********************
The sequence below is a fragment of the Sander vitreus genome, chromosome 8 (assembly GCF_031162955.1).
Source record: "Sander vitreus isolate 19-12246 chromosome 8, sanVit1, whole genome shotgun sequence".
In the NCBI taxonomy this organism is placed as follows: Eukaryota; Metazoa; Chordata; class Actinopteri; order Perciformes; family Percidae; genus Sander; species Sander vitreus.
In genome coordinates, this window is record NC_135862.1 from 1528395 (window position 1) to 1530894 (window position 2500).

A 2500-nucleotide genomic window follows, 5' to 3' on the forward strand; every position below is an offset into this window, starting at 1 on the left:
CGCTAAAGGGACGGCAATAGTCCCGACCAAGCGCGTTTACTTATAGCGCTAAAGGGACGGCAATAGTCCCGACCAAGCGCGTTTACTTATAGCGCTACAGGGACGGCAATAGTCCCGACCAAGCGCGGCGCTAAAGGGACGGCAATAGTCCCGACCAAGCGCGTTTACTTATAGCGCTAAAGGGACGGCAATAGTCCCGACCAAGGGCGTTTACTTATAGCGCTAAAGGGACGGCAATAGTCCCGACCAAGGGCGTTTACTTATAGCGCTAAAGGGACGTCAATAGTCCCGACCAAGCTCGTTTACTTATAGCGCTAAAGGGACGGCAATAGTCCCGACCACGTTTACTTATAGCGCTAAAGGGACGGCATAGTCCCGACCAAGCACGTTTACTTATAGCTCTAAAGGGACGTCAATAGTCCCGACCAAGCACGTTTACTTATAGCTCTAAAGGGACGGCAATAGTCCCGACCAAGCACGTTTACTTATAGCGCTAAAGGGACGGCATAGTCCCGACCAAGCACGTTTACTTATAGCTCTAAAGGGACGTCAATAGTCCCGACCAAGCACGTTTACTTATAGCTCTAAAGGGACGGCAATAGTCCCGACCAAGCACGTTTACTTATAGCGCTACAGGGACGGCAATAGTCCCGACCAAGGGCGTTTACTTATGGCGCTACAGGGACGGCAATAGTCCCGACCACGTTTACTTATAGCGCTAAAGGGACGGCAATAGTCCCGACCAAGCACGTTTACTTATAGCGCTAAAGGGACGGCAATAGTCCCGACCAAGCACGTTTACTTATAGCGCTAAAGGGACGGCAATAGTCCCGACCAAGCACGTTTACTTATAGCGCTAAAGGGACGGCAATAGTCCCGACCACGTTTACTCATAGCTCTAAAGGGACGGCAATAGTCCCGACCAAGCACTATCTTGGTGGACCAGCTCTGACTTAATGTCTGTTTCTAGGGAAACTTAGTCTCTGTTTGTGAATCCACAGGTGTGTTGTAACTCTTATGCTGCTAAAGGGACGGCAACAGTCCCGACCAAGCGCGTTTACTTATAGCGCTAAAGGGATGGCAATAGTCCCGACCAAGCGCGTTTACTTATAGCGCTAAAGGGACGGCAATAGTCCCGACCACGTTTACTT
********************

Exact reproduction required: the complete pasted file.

The sequence below is a fragment of the Sander vitreus genome, chromosome 8 (assembly GCF_031162955.1).
Source record: "Sander vitreus isolate 19-12246 chromosome 8, sanVit1, whole genome shotgun sequence".
In the NCBI taxonomy this organism is placed as follows: Eukaryota; Metazoa; Chordata; class Actinopteri; order Perciformes; family Percidae; genus Sander; species Sander vitreus.
In genome coordinates, this window is record NC_135862.1 from 1528395 (window position 1) to 1530894 (window position 2500).

A 2500-nucleotide genomic window follows, 5' to 3' on the forward strand; every position below is an offset into this window, starting at 1 on the left:
CGCTAAAGGGACGGCAATAGTCCCGACCAAGCGCGTTTACTTATAGCGCTAAAGGGACGGCAATAGTCCCGACCAAGCGCGTTTACTTATAGCGCTACAGGGACGGCAATAGTCCCGACCAAGCGCGGCGCTAAAGGGACGGCAATAGTCCCGACCAAGCGCGTTTACTTATAGCGCTAAAGGGACGGCAATAGTCCCGACCAAGGGCGTTTACTTATAGCGCTAAAGGGACGGCAATAGTCCCGACCAAGGGCGTTTACTTATAGCGCTAAAGGGACGTCAATAGTCCCGACCAAGCTCGTTTACTTATAGCGCTAAAGGGACGGCAATAGTCCCGACCACGTTTACTTATAGCGCTAAAGGGACGGCATAGTCCCGACCAAGCACGTTTACTTATAGCTCTAAAGGGACGTCAATAGTCCCGACCAAGCACGTTTACTTATAGCTCTAAAGGGACGGCAATAGTCCCGACCAAGCACGTTTACTTATAGCGCTAAAGGGACGGCATAGTCCCGACCAAGCACGTTTACTTATAGCTCTAAAGGGACGTCAATAGTCCCGACCAAGCACGTTTACTTATAGCTCTAAAGGGACGGCAATAGTCCCGACCAAGCACGTTTACTTATAGCGCTACAGGGACGGCAATAGTCCCGACCAAGGGCGTTTACTTATGGCGCTACAGGGACGGCAATAGTCCCGACCACGTTTACTTATAGCGCTAAAGGGACGGCAATAGTCCCGACCAAGCACGTTTACTTATAGCGCTAAAGGGACGGCAATAGTCCCGACCAAGCACGTTTACTTATAGCGCTAAAGGGACGGCAATAGTCCCGACCAAGCACGTTTACTTATAGCGCTAAAGGGACGGCAATAGTCCCGACCACGTTTACTCATAGCTCTAAAGGGACGGCAATAGTCCCGACCAAGCACTATCTTGGTGGACCAGCTCTGACTTAATGTCTGTTTCTAGGGAAACTTAGTCTCTGTTTGTGAATCCACAGGTGTGTTGTAACTCTTATGCTGCTAAAGGGACGGCAACAGTCCCGACCAAGCGCGTTTACTTATAGCGCTAAAGGGATGGCAATAGTCCCGACCAAGCGCGTTTACTTATAGCGCTAAAGGGACGGCAATAGTCCCGACCACGTTTACTT